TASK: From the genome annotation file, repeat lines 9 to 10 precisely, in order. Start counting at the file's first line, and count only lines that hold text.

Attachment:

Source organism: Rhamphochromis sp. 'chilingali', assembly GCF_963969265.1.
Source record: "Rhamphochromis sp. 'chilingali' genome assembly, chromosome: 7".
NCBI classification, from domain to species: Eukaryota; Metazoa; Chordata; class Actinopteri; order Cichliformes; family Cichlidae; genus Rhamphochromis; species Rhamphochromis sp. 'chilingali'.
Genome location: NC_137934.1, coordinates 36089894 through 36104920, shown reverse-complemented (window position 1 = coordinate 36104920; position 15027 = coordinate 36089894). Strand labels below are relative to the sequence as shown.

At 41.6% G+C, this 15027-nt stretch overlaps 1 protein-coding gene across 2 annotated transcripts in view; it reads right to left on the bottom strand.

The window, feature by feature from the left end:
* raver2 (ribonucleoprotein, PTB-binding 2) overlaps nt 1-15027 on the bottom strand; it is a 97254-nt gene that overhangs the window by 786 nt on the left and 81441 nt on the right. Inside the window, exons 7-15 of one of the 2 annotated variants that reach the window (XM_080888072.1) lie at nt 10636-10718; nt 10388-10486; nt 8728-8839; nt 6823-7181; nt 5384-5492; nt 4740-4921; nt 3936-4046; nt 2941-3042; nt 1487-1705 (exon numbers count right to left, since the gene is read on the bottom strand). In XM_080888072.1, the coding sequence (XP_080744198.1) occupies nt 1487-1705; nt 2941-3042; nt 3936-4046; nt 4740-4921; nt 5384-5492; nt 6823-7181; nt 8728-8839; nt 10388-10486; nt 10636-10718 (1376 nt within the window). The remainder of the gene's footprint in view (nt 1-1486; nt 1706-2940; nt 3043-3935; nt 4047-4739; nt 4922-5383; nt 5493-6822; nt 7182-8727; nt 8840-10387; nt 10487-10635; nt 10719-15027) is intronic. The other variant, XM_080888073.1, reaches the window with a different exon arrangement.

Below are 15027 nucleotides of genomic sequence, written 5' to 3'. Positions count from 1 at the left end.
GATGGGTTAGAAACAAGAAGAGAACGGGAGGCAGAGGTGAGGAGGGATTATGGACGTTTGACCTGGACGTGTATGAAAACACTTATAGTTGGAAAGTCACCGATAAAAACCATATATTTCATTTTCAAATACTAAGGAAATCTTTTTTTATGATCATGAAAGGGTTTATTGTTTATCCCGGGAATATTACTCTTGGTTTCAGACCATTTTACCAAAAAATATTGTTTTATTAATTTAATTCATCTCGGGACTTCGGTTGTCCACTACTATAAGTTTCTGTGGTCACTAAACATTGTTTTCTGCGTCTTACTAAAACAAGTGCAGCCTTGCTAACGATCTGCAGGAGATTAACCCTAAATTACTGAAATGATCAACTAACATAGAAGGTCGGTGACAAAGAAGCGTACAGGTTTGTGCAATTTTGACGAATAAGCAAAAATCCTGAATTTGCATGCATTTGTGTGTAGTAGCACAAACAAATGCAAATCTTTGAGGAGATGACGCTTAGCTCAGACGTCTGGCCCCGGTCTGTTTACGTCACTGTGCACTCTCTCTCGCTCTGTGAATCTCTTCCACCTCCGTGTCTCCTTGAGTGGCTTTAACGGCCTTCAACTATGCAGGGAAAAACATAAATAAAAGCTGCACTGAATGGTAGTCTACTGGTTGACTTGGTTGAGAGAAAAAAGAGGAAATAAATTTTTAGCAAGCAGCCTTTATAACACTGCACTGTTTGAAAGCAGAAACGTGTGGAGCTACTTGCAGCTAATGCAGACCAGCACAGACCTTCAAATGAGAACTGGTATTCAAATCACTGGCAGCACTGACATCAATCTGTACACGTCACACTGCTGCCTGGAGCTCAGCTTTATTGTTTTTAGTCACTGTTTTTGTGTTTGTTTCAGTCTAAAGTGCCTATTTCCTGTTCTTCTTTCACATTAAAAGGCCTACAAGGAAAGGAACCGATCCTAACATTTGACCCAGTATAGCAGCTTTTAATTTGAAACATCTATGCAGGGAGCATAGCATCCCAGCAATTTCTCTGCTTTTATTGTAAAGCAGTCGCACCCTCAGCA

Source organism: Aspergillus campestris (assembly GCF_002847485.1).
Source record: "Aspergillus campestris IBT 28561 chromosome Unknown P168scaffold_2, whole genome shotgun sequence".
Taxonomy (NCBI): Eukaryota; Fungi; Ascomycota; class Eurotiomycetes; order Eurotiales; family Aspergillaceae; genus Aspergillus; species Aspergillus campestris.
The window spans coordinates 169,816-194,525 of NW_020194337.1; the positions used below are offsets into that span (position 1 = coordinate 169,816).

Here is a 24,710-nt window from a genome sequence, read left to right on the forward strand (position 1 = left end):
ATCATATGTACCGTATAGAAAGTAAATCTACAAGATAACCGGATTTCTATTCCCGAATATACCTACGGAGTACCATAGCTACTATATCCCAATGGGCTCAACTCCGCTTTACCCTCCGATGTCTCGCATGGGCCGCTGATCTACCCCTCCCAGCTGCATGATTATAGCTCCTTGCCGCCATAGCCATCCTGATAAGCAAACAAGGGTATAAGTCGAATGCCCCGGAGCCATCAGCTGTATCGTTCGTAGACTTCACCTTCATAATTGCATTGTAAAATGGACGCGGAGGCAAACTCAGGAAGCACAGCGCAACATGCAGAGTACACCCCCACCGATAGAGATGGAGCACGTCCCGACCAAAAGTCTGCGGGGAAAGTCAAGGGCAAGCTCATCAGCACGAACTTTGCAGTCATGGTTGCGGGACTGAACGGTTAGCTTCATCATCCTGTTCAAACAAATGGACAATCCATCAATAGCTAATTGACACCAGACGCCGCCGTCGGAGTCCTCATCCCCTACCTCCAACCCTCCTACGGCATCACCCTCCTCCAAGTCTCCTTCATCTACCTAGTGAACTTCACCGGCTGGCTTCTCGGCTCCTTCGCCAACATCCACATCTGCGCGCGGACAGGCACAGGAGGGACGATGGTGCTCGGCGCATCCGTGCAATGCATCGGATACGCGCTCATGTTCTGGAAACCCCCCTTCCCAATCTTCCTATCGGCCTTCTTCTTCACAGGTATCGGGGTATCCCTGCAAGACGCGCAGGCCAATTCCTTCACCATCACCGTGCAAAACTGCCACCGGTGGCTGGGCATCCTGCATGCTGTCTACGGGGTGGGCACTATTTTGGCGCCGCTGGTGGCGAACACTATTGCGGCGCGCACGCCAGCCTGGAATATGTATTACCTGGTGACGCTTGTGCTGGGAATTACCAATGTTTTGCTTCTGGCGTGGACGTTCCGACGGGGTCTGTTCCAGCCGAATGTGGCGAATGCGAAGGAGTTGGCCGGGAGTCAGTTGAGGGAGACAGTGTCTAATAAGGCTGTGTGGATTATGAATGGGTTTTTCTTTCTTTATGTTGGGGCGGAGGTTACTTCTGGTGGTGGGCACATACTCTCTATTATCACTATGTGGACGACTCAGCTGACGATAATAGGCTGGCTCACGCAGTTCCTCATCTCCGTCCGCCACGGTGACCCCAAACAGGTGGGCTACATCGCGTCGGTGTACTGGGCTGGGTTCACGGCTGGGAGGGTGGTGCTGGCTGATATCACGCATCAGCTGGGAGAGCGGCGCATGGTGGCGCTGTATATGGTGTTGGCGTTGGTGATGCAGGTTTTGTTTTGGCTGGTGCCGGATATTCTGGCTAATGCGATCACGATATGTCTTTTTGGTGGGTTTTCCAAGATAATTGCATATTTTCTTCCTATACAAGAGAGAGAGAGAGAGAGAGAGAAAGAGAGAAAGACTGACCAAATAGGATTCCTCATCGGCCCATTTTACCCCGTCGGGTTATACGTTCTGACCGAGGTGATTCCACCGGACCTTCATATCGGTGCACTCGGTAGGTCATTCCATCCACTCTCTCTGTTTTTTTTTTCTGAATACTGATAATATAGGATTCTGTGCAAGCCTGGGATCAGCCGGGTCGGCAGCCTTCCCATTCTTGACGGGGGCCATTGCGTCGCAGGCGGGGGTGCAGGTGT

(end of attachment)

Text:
GATGGGTTAGAAACAAGAAGAGAACGGGAGGCAGAGGTGAGGAGGGATTATGGACGTTTGACCTGGACGTGTATGAAAACACTTATAGTTGGAAAGTCACCGATAAAAACCATATATTTCATTTTCAAATACTAAGGAAATCTTTTTTTATGATCATGAAAGGGTTTATTGTTTATCCCGGGAATATTACTCTTGGTTTCAGACCATTTTACCAAAAAATATTGTTTTATTAATTTAATTCATCTCGGGACTTCGGTTGTCCACTACTATAAGTTTCTGTGGTCACTAAACATTGTTTTCTGCGTCTTACTAAAACAAGTGCAGCCTTGCTAACGATCTGCAGGAGATTAACCCTAAATTACTGAAATGATCAACTAACATAGAAGGTCGGTGACAAAGAAGCGTACAGGTTTGTGCAATTTTGACGAATAAGCAAAAATCCTGAATTTGCATGCATTTGTGTGTAGTAGCACAAACAAATGCAAATCTTTGAGGAGATGACGCTTAGCTCAGACGTCTGGCCCCGGTCTGTTTACGTCACTGTGCACTCTCTCTCGCTCTGTGAATCTCTTCCACCTCCGTGTCTCCTTGAGTGGCTTTAACGGCCTTCAACTATGCAGGGAAAAACATAAATAAAAGCTGCACTGAATGGTAGTCTACTGGTTGACTTGGTTGAGAGAAAAAAGAGGAAATAAATTTTTAGCAAGCAGCCTTTATAACACTGCACTGTTTGAAAGCAGAAACGTGTGGAGCTACTTGCAGCTAATGCAGACCAGCACAGACCTTCAAATGAGAACTGGTATTCAAATCACTGGCAGCACTGACATCAATCTGTACACGTCACACTGCTGCCTGGAGCTCAGCTTTATTGTTTTTAGTCACTGTTTTTGTGTTTGTTTCAGTCTAAAGTGCCTATTTCCTGTTCTTCTTTCACATTAAAAGGCCTACAAGGAAAGGAACCGATCCTAACATTTGACCCAGTATAGCAGCTTTTAATTTGAAACATCTATGCAGGGAGCATAGCATCCCAGCAATTTCTCTGCTTTTATTGTAAAGCAGTCGCACCCTCAGCA

Source organism: Aspergillus campestris (assembly GCF_002847485.1).